Biden’s pick of Catherine Lhamon as civil rights head could mean a return to Obama-era policies

Dive Brief:

  • President Joe Biden will nominate attorney Catherine Lhamon to lead the U.S. Department of Education’s Office for Civil Rights, a post she held with the Obama administration. 

  • The office dictates federal policy concerning sexual misconduct and LGBTQ and racial discrimination in education. Lhamon is well-known for guiding the Obama administration’s approach to campus sexual assault. 

  • Biden has promised to undo the Trump-era regulation on Title IX, the federal law that bans sex discrimination on college campuses. Picking Lhamon signals a possible return to the strategy on sexual violence that Biden also helped shape as vice president.

Dive Insight:

Lhamon did not work at OCR when the Obama administration in 2011 issued guidance on how colleges should investigate and punish sexual assaults. However, she was instrumental in interpreting and enforcing it.  

This guidance did not carry the force of law but proved highly influential, drawing national attention to campus sexual violence. And schools felt threatened their federal funding would be pulled if they did not follow the Ed Department’s wishes.

The policies also drew criticism from accused students and their advocates, who thought they were unfair. This led to former Education Secretary Betsy DeVos revoking the guidance and adopting a regulation that devised a judiciary-style system for evaluating sexual violence cases and scaled back colleges’ responsibility to investigate off-campus incidents. 

Biden pledged to unravel the DeVos rule, and is making moves to do so, scheduling a five-day hearing to receive feedback on the administration’s approach to Title IX. 

Tapping Lhamon for the top job at OCR could be a sign Biden is interested in bringing back the Obama administration’s stringent approach to the federal sex discrimination law. Biden was also visible in those efforts as vice president, and as a senator he helped construct the cornerstone Violence Against Women Act.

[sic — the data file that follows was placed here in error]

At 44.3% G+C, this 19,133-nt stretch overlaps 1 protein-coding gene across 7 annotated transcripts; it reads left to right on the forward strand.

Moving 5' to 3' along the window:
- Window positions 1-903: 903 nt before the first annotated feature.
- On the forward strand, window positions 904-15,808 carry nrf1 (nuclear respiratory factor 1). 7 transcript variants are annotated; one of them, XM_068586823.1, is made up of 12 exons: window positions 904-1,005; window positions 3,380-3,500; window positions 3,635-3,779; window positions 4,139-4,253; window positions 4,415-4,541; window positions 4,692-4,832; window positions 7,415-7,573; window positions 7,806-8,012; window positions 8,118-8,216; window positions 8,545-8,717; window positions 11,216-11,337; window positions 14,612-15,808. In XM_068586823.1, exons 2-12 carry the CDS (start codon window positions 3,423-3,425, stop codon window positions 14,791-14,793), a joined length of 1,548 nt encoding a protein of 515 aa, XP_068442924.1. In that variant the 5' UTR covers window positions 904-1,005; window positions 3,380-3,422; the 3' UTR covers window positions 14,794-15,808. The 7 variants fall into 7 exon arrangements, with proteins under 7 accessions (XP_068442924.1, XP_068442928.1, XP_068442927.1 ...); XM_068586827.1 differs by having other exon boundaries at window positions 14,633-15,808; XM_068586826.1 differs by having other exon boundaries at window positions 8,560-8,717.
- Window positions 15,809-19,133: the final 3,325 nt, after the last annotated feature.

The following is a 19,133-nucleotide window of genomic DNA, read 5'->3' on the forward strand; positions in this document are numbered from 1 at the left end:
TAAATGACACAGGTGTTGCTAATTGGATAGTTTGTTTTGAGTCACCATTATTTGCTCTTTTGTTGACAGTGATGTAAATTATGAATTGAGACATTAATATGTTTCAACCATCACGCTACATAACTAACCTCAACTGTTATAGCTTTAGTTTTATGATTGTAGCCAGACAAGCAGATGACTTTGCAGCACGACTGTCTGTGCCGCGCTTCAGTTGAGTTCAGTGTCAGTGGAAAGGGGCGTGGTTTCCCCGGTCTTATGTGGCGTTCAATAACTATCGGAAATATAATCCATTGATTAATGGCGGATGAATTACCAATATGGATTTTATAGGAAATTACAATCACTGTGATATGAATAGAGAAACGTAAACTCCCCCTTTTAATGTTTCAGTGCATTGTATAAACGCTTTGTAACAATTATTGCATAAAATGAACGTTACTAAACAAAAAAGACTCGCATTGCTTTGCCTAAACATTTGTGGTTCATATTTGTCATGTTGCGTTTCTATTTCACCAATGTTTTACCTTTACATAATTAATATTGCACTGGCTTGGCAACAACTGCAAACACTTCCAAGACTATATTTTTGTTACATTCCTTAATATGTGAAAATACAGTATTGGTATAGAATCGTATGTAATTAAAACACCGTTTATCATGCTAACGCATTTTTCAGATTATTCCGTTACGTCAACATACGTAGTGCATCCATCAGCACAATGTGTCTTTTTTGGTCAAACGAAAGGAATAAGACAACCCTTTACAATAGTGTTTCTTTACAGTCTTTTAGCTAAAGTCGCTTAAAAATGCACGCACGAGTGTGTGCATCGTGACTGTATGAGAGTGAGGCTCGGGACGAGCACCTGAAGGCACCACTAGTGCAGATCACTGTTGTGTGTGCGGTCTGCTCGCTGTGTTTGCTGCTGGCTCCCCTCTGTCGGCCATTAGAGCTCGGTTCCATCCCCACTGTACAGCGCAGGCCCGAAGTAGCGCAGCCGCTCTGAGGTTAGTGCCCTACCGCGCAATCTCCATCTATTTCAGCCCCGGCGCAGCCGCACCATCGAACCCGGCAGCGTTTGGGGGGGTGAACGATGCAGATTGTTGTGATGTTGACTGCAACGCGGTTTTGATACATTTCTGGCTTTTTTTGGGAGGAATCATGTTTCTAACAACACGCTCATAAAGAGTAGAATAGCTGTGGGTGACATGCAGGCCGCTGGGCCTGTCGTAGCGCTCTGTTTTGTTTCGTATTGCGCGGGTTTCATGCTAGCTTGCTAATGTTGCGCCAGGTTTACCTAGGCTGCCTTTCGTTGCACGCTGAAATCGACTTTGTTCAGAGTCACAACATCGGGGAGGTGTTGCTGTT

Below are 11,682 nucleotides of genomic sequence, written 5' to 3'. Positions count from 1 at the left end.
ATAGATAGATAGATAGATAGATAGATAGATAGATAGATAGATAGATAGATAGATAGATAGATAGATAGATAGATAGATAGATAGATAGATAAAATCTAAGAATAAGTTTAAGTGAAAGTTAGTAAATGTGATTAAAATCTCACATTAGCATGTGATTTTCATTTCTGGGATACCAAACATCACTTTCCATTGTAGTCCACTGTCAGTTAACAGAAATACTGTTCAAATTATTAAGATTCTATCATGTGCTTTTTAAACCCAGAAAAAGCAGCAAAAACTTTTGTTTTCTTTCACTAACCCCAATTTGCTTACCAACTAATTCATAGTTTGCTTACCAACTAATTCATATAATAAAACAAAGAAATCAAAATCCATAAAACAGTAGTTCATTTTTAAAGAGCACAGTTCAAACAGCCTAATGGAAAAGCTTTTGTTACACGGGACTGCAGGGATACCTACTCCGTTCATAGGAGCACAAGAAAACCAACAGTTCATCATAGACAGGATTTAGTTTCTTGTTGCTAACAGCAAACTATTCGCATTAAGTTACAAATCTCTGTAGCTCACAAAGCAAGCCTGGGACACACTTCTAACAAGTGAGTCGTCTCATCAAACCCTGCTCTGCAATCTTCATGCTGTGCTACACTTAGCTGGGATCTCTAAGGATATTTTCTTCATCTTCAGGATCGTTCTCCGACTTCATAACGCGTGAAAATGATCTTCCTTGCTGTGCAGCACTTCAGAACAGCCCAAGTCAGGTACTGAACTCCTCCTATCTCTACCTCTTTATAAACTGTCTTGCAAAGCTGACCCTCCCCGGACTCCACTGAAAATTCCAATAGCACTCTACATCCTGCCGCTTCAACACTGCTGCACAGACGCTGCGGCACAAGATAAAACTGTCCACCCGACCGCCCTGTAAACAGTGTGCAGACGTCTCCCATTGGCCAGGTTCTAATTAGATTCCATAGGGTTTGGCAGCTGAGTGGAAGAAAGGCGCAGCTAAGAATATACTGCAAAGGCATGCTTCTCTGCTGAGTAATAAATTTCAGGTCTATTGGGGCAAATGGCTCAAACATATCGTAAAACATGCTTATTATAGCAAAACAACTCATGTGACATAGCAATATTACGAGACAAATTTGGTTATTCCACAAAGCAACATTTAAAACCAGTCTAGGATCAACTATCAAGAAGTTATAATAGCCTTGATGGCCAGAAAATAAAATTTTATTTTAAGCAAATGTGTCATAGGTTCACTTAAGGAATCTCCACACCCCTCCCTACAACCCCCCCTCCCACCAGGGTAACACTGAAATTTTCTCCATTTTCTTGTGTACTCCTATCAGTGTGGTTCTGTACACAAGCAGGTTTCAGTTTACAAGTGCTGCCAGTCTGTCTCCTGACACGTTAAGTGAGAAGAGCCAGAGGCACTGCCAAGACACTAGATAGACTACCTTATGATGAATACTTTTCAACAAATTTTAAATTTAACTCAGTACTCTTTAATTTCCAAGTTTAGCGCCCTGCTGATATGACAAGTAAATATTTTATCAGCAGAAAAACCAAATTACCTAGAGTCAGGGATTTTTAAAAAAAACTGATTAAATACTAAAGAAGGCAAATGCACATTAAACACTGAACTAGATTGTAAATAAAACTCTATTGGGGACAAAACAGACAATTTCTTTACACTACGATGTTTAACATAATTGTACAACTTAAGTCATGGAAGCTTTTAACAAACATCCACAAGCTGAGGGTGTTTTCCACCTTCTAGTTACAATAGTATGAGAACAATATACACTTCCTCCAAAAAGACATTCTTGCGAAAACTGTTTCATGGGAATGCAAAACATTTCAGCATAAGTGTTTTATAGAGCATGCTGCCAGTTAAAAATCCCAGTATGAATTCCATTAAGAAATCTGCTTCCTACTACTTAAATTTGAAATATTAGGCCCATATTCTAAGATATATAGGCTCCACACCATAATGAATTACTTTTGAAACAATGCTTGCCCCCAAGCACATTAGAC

The Obama-era guidelines were unpopular among institutions and some activist groups, however. Putting the enforcer of those policies at the head of OCR will likely make it harder to get buy-in from survivor groups and those supporting accused students, said Laura Dunn, an attorney who represents sexual assault survivors.

Additionally, the swift Title IX changes between administrations have been damaging to students, she said.

“I really hoped the administration would try to find someone that can please both sides of the aisle and try to settle the issue, so that we don’t have a political football being thrown about every couple years,” Dunn said, adding she did not want to go back to the Obama-era guidance. 

Cynthia Garrett, co-president of Families Advocating for Campus Equality, an activist organization for accused students, called Lhamon‘s expected nomination an “unfortunate development.” 

The Obama administration came under fire from these groups for using guidance rather than regulation to implement Title IX, a complaint that arose in a 2014 Senate hearing featuring Lhamon, Garrett noted in an email. Now-retired Republican Sen. Lamar Alexander, in a notorious exchange with Lhamon at the 2014 hearing, accused the department of pushing an “edict” and exceeding its authority with the guidelines.

Lhamon may face a bumpy confirmation in the Senate as many Republicans still think the department overreached with the guidance

Garrett said in an email that it’s “disheartening” Biden would choose Lhamon, especially as hundreds of lawsuits have been filed by accused students challenging the fairness of schools’ Title IX procedures.

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